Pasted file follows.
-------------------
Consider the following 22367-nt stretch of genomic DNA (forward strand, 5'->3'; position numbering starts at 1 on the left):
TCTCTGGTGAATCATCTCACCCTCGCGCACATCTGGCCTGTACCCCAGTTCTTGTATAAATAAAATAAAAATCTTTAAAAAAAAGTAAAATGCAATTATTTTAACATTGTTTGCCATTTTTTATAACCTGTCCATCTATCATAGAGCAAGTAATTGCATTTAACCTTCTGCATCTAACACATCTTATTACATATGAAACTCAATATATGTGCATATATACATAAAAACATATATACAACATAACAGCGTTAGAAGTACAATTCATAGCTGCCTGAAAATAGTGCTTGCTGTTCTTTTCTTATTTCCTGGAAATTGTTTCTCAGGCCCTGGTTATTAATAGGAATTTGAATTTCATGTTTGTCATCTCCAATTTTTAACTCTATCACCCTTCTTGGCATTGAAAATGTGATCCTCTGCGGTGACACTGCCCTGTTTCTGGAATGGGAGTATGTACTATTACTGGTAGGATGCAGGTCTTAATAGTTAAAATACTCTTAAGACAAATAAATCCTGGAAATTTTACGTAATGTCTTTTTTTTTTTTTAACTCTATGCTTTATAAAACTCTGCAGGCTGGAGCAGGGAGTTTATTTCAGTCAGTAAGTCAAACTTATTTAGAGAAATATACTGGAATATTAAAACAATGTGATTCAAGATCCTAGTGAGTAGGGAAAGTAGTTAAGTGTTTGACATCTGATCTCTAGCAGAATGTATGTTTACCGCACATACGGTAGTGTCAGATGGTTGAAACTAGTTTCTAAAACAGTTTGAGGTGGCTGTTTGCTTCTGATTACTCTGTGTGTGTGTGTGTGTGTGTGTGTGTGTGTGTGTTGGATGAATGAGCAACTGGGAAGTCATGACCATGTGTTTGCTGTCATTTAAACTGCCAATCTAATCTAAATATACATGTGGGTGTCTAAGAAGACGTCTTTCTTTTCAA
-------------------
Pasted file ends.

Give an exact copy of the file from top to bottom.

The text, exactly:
Consider the following 22367-nt stretch of genomic DNA (forward strand, 5'->3'; position numbering starts at 1 on the left):
TCTCTGGTGAATCATCTCACCCTCGCGCACATCTGGCCTGTACCCCAGTTCTTGTATAAATAAAATAAAAATCTTTAAAAAAAAGTAAAATGCAATTATTTTAACATTGTTTGCCATTTTTTATAACCTGTCCATCTATCATAGAGCAAGTAATTGCATTTAACCTTCTGCATCTAACACATCTTATTACATATGAAACTCAATATATGTGCATATATACATAAAAACATATATACAACATAACAGCGTTAGAAGTACAATTCATAGCTGCCTGAAAATAGTGCTTGCTGTTCTTTTCTTATTTCCTGGAAATTGTTTCTCAGGCCCTGGTTATTAATAGGAATTTGAATTTCATGTTTGTCATCTCCAATTTTTAACTCTATCACCCTTCTTGGCATTGAAAATGTGATCCTCTGCGGTGACACTGCCCTGTTTCTGGAATGGGAGTATGTACTATTACTGGTAGGATGCAGGTCTTAATAGTTAAAATACTCTTAAGACAAATAAATCCTGGAAATTTTACGTAATGTCTTTTTTTTTTTTTAACTCTATGCTTTATAAAACTCTGCAGGCTGGAGCAGGGAGTTTATTTCAGTCAGTAAGTCAAACTTATTTAGAGAAATATACTGGAATATTAAAACAATGTGATTCAAGATCCTAGTGAGTAGGGAAAGTAGTTAAGTGTTTGACATCTGATCTCTAGCAGAATGTATGTTTACCGCACATACGGTAGTGTCAGATGGTTGAAACTAGTTTCTAAAACAGTTTGAGGTGGCTGTTTGCTTCTGATTACTCTGTGTGTGTGTGTGTGTGTGTGTGTGTGTGTGTGTTGGATGAATGAGCAACTGGGAAGTCATGACCATGTGTTTGCTGTCATTTAAACTGCCAATCTAATCTAAATATACATGTGGGTGTCTAAGAAGACGTCTTTCTTTTCAA